We had such a great time on our twilight water taxi ride—in which we saw boobies galore—that we asked our driver to return at 6am so we could go out one more time before making the trek back to Manta later that morning. This meant a 5am wake-up time, and have I mentioned how not a morning person I am? But when else are you going to have the chance to see unique Galapagos wildlife in their sleeping state? Maybe never. And so I decided to take a rain check on my sleep—at the rate I’m going, likely for when I’m dead—bit the bullet and got up inhumanly early for the ride.
We picked up a few more of our fellow Enrichment Voyagers—Andrew, Barbara and Michael—along the way and first had to get past the security guards before we could board our ride, which was fine as our driver operated on “island time” (i.e. showed up 20 minutes late). So we decided to make the most of our downtime and make friends—or at least make it appear in our photo as if we had.
Andrew and I tried to sneak up on our sleepy victim, who we thought to be passed out from a crazy night burning the midnight oil in “downtown” Puerto Ayora, but we got five feet from him, and he snapped to attention and began barking aggressively at us. Don’t let the cute face fool you…I’m sure the bite is even worse than the bark. We learned our lesson: From now on, keep a pole’s length from the locals, all of them.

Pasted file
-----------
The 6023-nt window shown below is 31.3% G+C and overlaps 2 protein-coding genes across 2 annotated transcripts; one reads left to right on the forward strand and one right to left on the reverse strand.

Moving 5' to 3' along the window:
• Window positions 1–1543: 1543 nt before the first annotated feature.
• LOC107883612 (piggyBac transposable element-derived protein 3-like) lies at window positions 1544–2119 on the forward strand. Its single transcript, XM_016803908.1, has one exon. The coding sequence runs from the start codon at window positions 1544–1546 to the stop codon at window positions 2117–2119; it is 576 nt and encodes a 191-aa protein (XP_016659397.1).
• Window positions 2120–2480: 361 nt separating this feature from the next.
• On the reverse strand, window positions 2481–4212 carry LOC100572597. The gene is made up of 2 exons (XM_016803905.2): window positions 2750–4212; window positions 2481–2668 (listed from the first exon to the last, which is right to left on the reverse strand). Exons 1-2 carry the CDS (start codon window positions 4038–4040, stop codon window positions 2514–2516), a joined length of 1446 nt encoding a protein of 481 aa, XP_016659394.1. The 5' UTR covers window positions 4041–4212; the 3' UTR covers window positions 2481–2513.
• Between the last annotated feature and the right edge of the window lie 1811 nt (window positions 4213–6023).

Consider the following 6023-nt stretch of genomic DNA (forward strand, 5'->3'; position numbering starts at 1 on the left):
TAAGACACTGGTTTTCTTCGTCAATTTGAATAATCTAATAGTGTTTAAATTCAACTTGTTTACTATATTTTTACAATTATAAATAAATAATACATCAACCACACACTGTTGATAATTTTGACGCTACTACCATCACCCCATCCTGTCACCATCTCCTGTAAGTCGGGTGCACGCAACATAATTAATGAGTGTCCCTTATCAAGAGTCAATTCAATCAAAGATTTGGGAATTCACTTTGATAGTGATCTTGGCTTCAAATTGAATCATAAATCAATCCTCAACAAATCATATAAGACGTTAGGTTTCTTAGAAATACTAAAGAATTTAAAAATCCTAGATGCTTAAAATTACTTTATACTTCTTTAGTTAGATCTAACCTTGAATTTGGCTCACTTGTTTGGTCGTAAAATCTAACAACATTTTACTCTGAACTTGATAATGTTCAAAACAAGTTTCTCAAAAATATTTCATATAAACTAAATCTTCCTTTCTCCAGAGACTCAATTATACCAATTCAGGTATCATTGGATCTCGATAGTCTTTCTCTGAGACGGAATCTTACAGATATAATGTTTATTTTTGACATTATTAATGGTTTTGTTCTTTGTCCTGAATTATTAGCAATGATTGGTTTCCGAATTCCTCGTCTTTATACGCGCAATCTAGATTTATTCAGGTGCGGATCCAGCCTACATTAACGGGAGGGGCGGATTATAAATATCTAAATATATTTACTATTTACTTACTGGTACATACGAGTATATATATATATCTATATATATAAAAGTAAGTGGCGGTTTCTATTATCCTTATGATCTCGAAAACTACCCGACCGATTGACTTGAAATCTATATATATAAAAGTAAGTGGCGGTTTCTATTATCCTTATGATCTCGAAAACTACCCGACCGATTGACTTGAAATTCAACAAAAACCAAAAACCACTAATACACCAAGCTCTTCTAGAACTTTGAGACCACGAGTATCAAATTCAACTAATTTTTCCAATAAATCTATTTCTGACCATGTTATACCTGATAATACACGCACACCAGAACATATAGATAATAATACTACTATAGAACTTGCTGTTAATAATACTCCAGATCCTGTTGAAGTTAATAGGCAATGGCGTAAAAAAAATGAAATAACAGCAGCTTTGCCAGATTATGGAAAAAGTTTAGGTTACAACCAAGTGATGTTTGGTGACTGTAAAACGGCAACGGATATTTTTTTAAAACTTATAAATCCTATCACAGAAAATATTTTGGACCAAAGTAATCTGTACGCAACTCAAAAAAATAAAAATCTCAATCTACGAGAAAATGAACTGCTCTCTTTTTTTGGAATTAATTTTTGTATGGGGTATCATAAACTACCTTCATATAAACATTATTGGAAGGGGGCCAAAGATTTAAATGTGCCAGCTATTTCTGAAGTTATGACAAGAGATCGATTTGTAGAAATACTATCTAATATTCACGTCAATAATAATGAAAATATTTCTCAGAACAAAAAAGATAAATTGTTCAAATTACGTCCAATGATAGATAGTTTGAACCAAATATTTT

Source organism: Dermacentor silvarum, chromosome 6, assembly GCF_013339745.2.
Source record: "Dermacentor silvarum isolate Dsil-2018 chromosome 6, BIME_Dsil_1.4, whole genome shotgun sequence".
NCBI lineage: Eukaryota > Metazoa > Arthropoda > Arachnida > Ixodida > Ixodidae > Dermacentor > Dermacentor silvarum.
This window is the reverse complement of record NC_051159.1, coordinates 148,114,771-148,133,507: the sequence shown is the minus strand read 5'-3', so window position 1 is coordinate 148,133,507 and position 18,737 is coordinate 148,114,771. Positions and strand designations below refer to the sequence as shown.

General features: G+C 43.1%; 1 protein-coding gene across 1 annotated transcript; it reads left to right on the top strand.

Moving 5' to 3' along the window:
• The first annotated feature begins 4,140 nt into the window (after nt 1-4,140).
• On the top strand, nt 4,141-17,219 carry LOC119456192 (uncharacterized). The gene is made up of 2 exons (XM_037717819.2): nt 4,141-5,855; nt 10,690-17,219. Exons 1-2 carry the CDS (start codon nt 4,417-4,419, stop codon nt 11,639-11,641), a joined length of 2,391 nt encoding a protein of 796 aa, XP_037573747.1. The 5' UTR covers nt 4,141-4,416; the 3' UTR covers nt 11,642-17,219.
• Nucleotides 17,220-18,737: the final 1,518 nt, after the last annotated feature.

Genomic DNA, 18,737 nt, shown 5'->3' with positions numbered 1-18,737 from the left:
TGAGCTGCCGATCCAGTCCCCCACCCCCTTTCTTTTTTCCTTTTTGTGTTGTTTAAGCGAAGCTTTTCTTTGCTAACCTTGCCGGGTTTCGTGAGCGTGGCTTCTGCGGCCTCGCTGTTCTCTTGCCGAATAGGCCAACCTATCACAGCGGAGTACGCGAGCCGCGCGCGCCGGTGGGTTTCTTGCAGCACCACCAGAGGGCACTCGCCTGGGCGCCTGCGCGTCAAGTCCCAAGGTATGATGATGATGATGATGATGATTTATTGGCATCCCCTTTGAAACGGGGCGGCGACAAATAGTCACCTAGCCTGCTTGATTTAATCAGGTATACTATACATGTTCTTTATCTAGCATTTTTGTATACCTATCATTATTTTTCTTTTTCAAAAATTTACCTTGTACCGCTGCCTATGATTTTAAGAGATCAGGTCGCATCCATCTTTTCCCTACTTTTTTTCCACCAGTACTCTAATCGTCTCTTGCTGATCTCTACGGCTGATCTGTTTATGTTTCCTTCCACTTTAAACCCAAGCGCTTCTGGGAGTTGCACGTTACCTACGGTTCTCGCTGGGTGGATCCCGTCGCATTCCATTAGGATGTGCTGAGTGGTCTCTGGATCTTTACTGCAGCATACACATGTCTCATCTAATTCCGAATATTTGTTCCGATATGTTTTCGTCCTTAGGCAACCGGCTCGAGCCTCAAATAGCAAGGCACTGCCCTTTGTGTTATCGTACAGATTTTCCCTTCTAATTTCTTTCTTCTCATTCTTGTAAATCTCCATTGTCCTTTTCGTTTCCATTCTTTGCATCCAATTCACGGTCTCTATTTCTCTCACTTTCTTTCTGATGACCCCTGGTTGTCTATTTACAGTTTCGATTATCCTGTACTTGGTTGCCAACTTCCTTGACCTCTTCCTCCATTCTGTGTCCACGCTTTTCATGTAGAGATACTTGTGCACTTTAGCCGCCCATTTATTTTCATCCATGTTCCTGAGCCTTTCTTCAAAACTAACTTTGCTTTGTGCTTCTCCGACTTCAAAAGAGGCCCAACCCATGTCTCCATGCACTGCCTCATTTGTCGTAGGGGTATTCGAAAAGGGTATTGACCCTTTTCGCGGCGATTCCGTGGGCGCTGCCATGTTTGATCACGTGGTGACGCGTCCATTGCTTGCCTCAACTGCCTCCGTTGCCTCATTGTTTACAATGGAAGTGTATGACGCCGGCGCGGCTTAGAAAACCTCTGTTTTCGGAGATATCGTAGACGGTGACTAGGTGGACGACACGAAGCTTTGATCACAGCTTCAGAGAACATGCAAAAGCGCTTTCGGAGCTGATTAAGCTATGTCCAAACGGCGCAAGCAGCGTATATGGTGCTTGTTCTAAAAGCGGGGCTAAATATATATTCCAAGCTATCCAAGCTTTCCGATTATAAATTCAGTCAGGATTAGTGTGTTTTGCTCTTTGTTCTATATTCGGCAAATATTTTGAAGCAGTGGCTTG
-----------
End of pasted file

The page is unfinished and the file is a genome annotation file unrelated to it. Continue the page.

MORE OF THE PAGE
Our driver arrived, we all climbed into the tight speedboat and were on our way. As we pulled out of the harbor, we saw more boobies and a pelican or two. One thing the Galapagos Islands is not lacking in is bird life.
We even spotted the red-breasted Great Frigate, a native to the islands and a harder bird to find on Santa Cruz Island.
Our driver took us straight back to the dock where we had disembarked the previous night and wandered aimlessly beneath the gloaming. Again, there were a pair of bouncers watching guard over the area; enter at your own risk, they silently warned. We clapped loudly to scare them off, they rolled their eyes in our direction, sighed audibly and dove into the sea below.
The 10 of us walked the rickety dock and followed the same path we’d taken back out to the west side of Tortuga Bay the night before. We were expecting to find it utterly deserted, which at first it appeared to be, save a few creepy crabs scattering across the terrain as we invaded their turf.
Like the tortoise, the iguana was completely comical in its prehistoric facade. It looks like something you might see if rocketing up into space with Richard Branson, but not something on planet Earth.
We stuck around for a solid hour capturing every last iguana on the rocks, as they blinked stupidly in response, before we got worried our driver might leave us behind (and he was tapping his foot impatiently when we arrived back). So we snapped a few quick final pictures—our last remaining memories of our all-too-short time in the Galapagos Islands—as we sped away into the sunrise, our minds overwhelmed by all they’d experienced and our heart full with fondness for the amazing creatures we’d “met.”